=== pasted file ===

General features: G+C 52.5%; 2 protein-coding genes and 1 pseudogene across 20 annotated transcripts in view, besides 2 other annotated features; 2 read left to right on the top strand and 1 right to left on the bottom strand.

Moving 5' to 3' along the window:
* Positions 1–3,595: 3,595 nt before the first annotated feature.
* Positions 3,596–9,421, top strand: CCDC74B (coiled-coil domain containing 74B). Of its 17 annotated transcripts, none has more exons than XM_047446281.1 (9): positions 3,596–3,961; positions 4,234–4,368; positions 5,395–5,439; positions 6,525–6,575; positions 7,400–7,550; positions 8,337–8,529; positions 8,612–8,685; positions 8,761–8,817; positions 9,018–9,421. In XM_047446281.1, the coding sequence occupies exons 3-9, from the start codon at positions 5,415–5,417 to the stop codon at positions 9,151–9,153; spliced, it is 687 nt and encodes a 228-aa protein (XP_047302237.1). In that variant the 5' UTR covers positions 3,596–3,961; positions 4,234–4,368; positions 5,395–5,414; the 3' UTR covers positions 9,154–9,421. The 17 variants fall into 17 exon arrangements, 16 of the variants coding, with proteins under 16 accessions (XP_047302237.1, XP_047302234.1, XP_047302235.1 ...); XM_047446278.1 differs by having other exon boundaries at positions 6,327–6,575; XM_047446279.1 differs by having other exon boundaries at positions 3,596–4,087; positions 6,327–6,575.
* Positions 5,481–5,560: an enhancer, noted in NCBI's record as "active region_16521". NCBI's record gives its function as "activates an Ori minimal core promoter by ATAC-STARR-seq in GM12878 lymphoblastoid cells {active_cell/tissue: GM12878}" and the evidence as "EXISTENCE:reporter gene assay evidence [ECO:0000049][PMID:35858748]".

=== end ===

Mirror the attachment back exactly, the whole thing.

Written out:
General features: G+C 52.5%; 2 protein-coding genes and 1 pseudogene across 20 annotated transcripts in view, besides 2 other annotated features; 2 read left to right on the top strand and 1 right to left on the bottom strand.

Moving 5' to 3' along the window:
* Positions 1–3,595: 3,595 nt before the first annotated feature.
* Positions 3,596–9,421, top strand: CCDC74B (coiled-coil domain containing 74B). Of its 17 annotated transcripts, none has more exons than XM_047446281.1 (9): positions 3,596–3,961; positions 4,234–4,368; positions 5,395–5,439; positions 6,525–6,575; positions 7,400–7,550; positions 8,337–8,529; positions 8,612–8,685; positions 8,761–8,817; positions 9,018–9,421. In XM_047446281.1, the coding sequence occupies exons 3-9, from the start codon at positions 5,415–5,417 to the stop codon at positions 9,151–9,153; spliced, it is 687 nt and encodes a 228-aa protein (XP_047302237.1). In that variant the 5' UTR covers positions 3,596–3,961; positions 4,234–4,368; positions 5,395–5,414; the 3' UTR covers positions 9,154–9,421. The 17 variants fall into 17 exon arrangements, 16 of the variants coding, with proteins under 16 accessions (XP_047302237.1, XP_047302234.1, XP_047302235.1 ...); XM_047446278.1 differs by having other exon boundaries at positions 6,327–6,575; XM_047446279.1 differs by having other exon boundaries at positions 3,596–4,087; positions 6,327–6,575.
* Positions 5,481–5,560: an enhancer, noted in NCBI's record as "active region_16521". NCBI's record gives its function as "activates an Ori minimal core promoter by ATAC-STARR-seq in GM12878 lymphoblastoid cells {active_cell/tissue: GM12878}" and the evidence as "EXISTENCE:reporter gene assay evidence [ECO:0000049][PMID:35858748]".